"Woo!" I shouted facetiously. "Footbaaaaaaall!"
"Have you ever thought about putting that passion on paper?" She asked. "I'm sure other football fans would love to read you. You're a creative guy." She said creative all cartoonishly, like a Sesame Street character teaching one of the children on the show a lesson.
It felt more genuine than condescending. "Formally?" I asked. "Never thought about it. I don't really do anything formally. Putting long pants on to come to this place is the most formal thing I do."
"Well," she said. "You shouldn't think about it. You should just do it. Don't think. Don't plan. Just put that passion on paper before you start thinking about work again." She wrinkled her nose at me and went back to her office.
The next morning I arrived at my desk and found a silver picture frame sitting on my chair. The photo inside was of a single word: CREATIVITY. There was a sticky note attached to it:
don't think about doing it. don't plan to do it. just go do it.
Two weeks later the season kicked off, and I had landed a spot writing for Victors Valiant which later became The Wolverine. I was providing a Michigan fan site with "the Ohio State perspective."
Ohio State had beaten the defending national champions once over the previous decade. I basically put myself in their dunk tank once a week.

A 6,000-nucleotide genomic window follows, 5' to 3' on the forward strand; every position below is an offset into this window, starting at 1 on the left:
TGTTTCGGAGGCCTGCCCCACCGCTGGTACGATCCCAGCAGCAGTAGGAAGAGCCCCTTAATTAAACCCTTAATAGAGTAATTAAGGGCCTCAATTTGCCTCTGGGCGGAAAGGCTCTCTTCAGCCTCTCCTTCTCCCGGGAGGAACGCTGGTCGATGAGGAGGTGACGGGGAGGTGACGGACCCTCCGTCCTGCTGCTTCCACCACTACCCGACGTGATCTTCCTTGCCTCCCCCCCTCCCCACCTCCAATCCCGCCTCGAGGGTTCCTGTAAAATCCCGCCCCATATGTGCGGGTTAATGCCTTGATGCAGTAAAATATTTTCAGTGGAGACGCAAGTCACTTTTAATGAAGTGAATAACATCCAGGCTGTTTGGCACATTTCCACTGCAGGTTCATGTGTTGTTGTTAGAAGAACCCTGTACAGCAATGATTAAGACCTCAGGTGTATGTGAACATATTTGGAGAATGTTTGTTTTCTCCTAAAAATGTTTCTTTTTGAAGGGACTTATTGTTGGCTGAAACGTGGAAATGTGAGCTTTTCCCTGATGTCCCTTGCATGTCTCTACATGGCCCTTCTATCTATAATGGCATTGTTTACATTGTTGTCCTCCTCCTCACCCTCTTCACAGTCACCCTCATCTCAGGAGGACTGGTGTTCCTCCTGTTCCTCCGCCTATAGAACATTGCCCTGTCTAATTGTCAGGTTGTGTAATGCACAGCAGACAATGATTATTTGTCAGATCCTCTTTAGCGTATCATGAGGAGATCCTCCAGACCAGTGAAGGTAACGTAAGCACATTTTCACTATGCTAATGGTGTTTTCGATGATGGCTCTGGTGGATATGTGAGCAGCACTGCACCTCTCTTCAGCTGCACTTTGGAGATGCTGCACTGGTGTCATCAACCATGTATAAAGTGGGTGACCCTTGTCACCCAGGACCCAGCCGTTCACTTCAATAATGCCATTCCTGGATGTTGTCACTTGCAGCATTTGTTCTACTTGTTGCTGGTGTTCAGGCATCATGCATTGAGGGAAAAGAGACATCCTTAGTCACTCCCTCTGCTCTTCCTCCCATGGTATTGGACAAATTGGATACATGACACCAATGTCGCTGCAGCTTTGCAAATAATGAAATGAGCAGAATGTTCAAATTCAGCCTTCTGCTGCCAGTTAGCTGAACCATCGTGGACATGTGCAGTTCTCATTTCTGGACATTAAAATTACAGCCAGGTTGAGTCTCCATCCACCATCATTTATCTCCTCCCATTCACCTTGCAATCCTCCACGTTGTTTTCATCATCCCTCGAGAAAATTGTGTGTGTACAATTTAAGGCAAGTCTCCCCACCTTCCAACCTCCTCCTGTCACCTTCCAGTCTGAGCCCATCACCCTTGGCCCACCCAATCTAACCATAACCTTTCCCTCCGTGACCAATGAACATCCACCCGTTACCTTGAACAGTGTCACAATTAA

I loved it. Lynda was right.
It's a couple of years later and our business has expanded.
Our office gobbled up the suite next door and moved both sales and marketing into it, which meant a bigger cube for me. Still no door; still no window.
Lynda was in her same spot on the legacy side of the office, still managing her support team. Her cancer had returned only to be beaten into remission again. Her victory hair hadn't grown back yet this time.
Ohio State was ranked #5 in the country. I was now writing for Bucknuts.com, where I was no longer the sole voice for Ohio State perspectives. Lynda had emailed me about my latest column. Are they legitimately good or is it too early? (The 2000 Buckeyes, as it turned out, were legitimately forgettable).
I walked toward her office to check in with her and found the door closed, which was strange. I could see through the side glass panel that one of her analysts was standing at her desk with Lynda still seated, complaining very loudly about her treatment at a customer site.
"You don't understand discrimination, Lynda!" She shouted. "You don't get prejudice. You don't know what it's like to be talked to the way they talk to me."